A look at 2017’s most dangerous ransomware attacks

By Dan Slattery, Senior Information Security Analyst at Webroot

Hackers have tried – and often succeeded – to take advantage of the World Wide Web’s weaknesses and holes for decades. But in recent years, we’ve noticed a clear increase in attacks and their impact, with cyber criminals becoming more virulent, and attacks spreading at a pace never seen before.

Ransomware in particular has reached new highs in 2017, damaging thousands of organisations worldwide. In Australia, attacks such as WannaCry and NotPetya even raised concerns at a political level, with Minister Assisting the Prime Minister for Cyber Security Dan Tehan stating at the time of the attacks that he wasn’t ruling out calling in the military to help tackle the issue.   

According to Webroot’s threat research team, these are the top 10 nastiest ransomware attacks* that impacted organisations worldwide in 2017 (some of them still being active), and from which we should learn lessons. 


Starting as a fake Ukrainian tax software update, NotPetya infected hundreds of thousands of computers in more than 100 countries within just a few days. This ransomware is a variant of an older attack dubbed Petya, except this time hackers used the same exploit behind WannaCry.

As it spread, NotPetya affected several organisations in Australia, such as Cadbury’s Tasmanian factory which had to shut down its entire IT system. It also hit the world’s largest container ship and supply vessel operator, Maersk, which reportedly lost up to $300m in revenue.


As the first strain of ransomware to take the world by storm, WannaCry was also the first to use EternalBlue, which exploits a vulnerability in Microsoft's Server Message Block (SMB) protocol.

WannaCry trapped victims in 150 countries and infected over 200,000 machines only in the first day.


2016’s most popular ransomware is alive and well in 2017. New variants of Locky, called Diablo and Lukitus, surfaced this year, using the same the phishing email attack vector to initiate their exploits.

Locky was behind Australia Post’s email scams scandal, and according to The Australian Competition and Consumer Commission, Australians lost more than $80,000 to email parcel scams in 2015. 


The king of Remote Desktop Protocol (RDP) compromise started last year in Australia and New Zealand. RDP is one of the most common ways to deploy ransomware because cybercriminals can compromise administrators and machines that control entire organisations.

Victims of CrySis were forced to pay $455 - $1,022 to retrieve their files.


Arriving in the form of a phishing email that looks like a shipping invoice, Nemucod downloads malware and encryption components are stored on compromised websites. Nemucod would have been the most malicious phishing email if Locky hadn’t reignited in August.


Similar to Locky, new variants of Jaff ransomware continue to leverage phishing emails and embody characteristics associated with other successful malware.

Criminals have demanded up to $3,700 in order for victims to regain access to encrypted files.


To distribute this ransomware, cybercriminals hack legitimate websites to add JavaScript code. Then, a pop-up alert prompts users to update their Chrome internet browsers to continue viewing the webpage. Once users follow the "Chrome Font Pack" download instructions, they become infected.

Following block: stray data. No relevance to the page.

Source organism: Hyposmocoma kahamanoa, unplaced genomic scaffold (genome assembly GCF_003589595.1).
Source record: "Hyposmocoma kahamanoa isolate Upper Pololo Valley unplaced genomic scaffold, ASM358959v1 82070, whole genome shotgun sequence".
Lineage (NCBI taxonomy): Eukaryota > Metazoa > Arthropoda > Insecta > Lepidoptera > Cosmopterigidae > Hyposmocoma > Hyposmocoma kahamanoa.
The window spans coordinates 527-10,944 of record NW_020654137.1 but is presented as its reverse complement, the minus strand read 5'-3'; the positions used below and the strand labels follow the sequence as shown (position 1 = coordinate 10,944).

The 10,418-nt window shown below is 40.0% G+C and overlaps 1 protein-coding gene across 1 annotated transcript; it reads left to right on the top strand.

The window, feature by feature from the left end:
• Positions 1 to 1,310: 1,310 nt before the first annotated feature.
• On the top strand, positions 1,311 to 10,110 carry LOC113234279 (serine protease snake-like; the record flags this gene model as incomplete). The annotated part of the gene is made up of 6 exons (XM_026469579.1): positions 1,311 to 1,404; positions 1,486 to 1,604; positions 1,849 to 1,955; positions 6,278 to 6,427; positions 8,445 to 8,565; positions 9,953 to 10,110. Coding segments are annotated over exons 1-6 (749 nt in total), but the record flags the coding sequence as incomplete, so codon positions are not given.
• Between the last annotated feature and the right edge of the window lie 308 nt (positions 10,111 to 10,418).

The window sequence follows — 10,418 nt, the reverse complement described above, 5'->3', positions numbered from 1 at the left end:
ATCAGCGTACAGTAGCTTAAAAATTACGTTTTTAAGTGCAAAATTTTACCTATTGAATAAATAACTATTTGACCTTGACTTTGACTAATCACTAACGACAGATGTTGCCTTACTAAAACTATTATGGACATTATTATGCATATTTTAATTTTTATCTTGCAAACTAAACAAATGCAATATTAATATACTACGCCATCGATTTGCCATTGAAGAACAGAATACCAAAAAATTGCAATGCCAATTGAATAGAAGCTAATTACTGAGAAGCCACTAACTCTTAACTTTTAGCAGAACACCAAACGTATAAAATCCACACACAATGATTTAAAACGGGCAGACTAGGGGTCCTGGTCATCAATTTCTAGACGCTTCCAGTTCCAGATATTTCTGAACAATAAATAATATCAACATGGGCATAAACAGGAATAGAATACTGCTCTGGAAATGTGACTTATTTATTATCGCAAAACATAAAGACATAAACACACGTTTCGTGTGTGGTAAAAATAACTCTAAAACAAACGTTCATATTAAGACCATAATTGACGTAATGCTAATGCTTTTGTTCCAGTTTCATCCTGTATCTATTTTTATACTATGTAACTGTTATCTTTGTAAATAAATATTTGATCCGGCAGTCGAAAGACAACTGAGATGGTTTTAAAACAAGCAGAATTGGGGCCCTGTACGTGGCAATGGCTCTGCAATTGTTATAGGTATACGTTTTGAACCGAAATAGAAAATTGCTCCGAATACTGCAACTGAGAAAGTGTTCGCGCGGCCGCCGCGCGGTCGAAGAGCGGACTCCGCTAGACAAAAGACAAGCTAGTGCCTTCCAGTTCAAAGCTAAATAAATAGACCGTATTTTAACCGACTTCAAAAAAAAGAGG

One of the multiple attack vectors Cerber utilises is called RaaS (ransomware-as-a-service). Through this “service,” cybercriminals package up ransomware and then give other criminals the tools to distribute how they see fit.


This is one of the few ransomware that does not have a type of payment portal available on the dark web. Instead, users have to wait for the cybercriminals to email them instructions to pay a hefty amount in Bitcoin.

Affecting 29 countries, victims were forced to pay up to $3,000.


Another carryover from 2016, Jigsaw embeds an image of the clown from the “Saw” movies into a spam email. Once a user clicks on the image, the ransomware not only encrypts but also deletes files if a user takes too long to make the ransom payment of $150.

As the Australian Cyber Security Centre (ACSC) pointed out in its most recent Threat Report 2017, the current cyber threat landscape is ruled by two distinct trends: on one hand, increasingly sophisticated exploits are being developed and deployed against well-protected networks. On the other hand, many adversaries are compromising networks using publicly known vulnerabilities that have known mitigations.

While increased awareness has helped educate users on the devastating effects of ransomware, businesses need to go beyond the basic cybersecurity standards to protect themselves. Proactive approaches using the power of real-time machine learning-based analysis that includes an understanding of threat behaviour and context is necessary for accurate decision making and protection from today’s threats.

*The data surveyed by Webroot includes all devices running windows operating systems that were infected with ransomware across the globe through September 2017.

About Webroot

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